Celebrating 20 Years – Bobby and Lisa
In the summer of 2019, Bobby and Lisa received a letter from the Social Security Administration (SSA), asking for information about Bobby’s income. Bobby had been receiving SSDI, Social Security Disability Insurance benefits, for more than 25 years, but was working part-time. Bobby has difficulty communicating due to the combined effects of a genetic disorder and a traumatic accident he experienced as a child. Bobby cannot read, write, or speak clearly, which has made maintaining employment difficult for most of his adult life. Bobby’s wife, Lisa, read the letter and sent back the income information requested by the SSA without a second thought.
However, right before Christmas that year, they got another letter from the SSA; this time, it said Bobby’s disability benefits would stop in January 2020. They were stunned.
Lisa and Bobby both worked but relied on Bobby’s disability benefits to keep them afloat. If anything were to happen to Bobby’s employment status, they understood it would be extremely difficult to find another employer that would offer him the disability-related accommodations that he received in his current job. Bobby’s co-workers and employers had adapted to the art of communicating with him, even without the ability to directly hold a conversation.
A few short months later, COVID hit, and Bobby and Lisa found themselves in an all-too-familiar position with no work, but this time, they had no disability income to support them. They reached out to the SSA, but they refused to re-evaluate their decision and kept telling him to “be patient.” Bobby’s employer—his first stable job in years—sent them to Legal Aid of WV.
At first review with Lisa, LAWV staffer Carmen provided her with a list of financial documentation needed to evaluate his case and pinpoint the cause of his benefits being stopped. Bobby was working full-time and making just enough money to no longer qualify—mostly due to pay period timeframes.
“All of a sudden, we got another letter from Social Security,” says Lisa. “When that came through, we learned we were facing a $32,000 overpayment charge. It was a scary time.”
Because of Bobby’s job, the SSA determined they had overpaid benefits to Bobby totaling $32,100, and they would need to pay back as soon as possible.
Lisa continued to explore ways to get help, but Bobby had had enough. He went to the local SSA office with a sticky-note of questions written by Lisa asking for help in understanding what was happening. With no income and now a large amount due, the response of “be patient” wasn’t enough. Without telling Lisa, he also went to the Legal Aid of WV office on his own to get some answers.
“My first encounter with Bobby was one of my most frustrating experiences as an advocate,” says Carmen, who is a paralegal for Legal Aid of WV. “I knew he was upset, but I had a hard time figuring out what he was trying to say.”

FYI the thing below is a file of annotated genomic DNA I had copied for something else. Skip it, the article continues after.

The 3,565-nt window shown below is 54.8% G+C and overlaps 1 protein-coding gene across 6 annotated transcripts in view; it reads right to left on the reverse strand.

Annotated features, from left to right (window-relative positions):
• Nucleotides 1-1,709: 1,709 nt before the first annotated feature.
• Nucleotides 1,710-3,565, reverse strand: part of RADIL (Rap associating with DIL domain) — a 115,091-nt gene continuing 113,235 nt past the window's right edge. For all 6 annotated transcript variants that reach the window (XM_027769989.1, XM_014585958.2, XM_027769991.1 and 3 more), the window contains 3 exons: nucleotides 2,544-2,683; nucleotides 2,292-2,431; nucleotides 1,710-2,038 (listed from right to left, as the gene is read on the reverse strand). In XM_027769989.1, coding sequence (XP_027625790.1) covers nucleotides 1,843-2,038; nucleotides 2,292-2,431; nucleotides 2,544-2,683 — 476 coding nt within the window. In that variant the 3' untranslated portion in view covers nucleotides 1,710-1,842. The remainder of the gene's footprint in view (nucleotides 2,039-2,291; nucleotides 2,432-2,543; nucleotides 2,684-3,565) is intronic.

He came into the office, and Carmen talked with him. She patiently listened and could pick out a few words from Bobby’s speech but could not get the whole picture. After several minutes together, Carmen asked if he could return later that day with his wife to help facilitate a more productive conversation. Bobby agreed.
In reflecting on that meeting, Carmen recalled, “I remember saying before he left, ‘What’s wrong, Bobby? You mean you can’t just write a $32,000 check?’ He relaxed after that. He knew I understood, and the humor broke the tension.”
Carmen got to work on the case, but they faced delay after delay, largely due to COVID. It took months to even get the proper paperwork through to the remote worker handling the case. Through this process, Carmen was able to get Bobby’s employer’s perspective and a better understanding as to how he was able to perform the work despite his disability. The SSA re-calculated his income with a numeric deduction for the accommodations that Bobby received on the job.
After months of work, Carmen got word that Bobby would get his benefits back. Bobby and Lisa were ecstatic when they heard the news. Not only would his monthly check be reinstated, but the overpayment was also waived and the SSA would be repaying him a lump sum for benefits that he should have received during the months his case was being reviewed.
“It hasn’t been easy.” says Lisa. “There is a real stigma. People say Bobby’s working—and he is—but if he were to go anywhere else or if his workplace closed, he might not be able to find work again. When he tries to communicate, most people just turn away.”
Carmen was someone who was willing to work with Bobby.
“Working with these two—working with Bobby, has been one of my most rewarding experiences,” says Carmen. “I am proud that I was able to help him to resolve his benefits issue, but I have also really enjoyed working with them.”
Bobby and Lisa agree, and Lisa says love, community, and support is what has helped them be who they are.
“To come from what Bobby came from, it was like watching a caterpillar come out of a chrysalis,” says Lisa. “That’s how the Lord works. We feel like he brought us here to Legal Aid, and we need people to know they are here, and they are here to help.”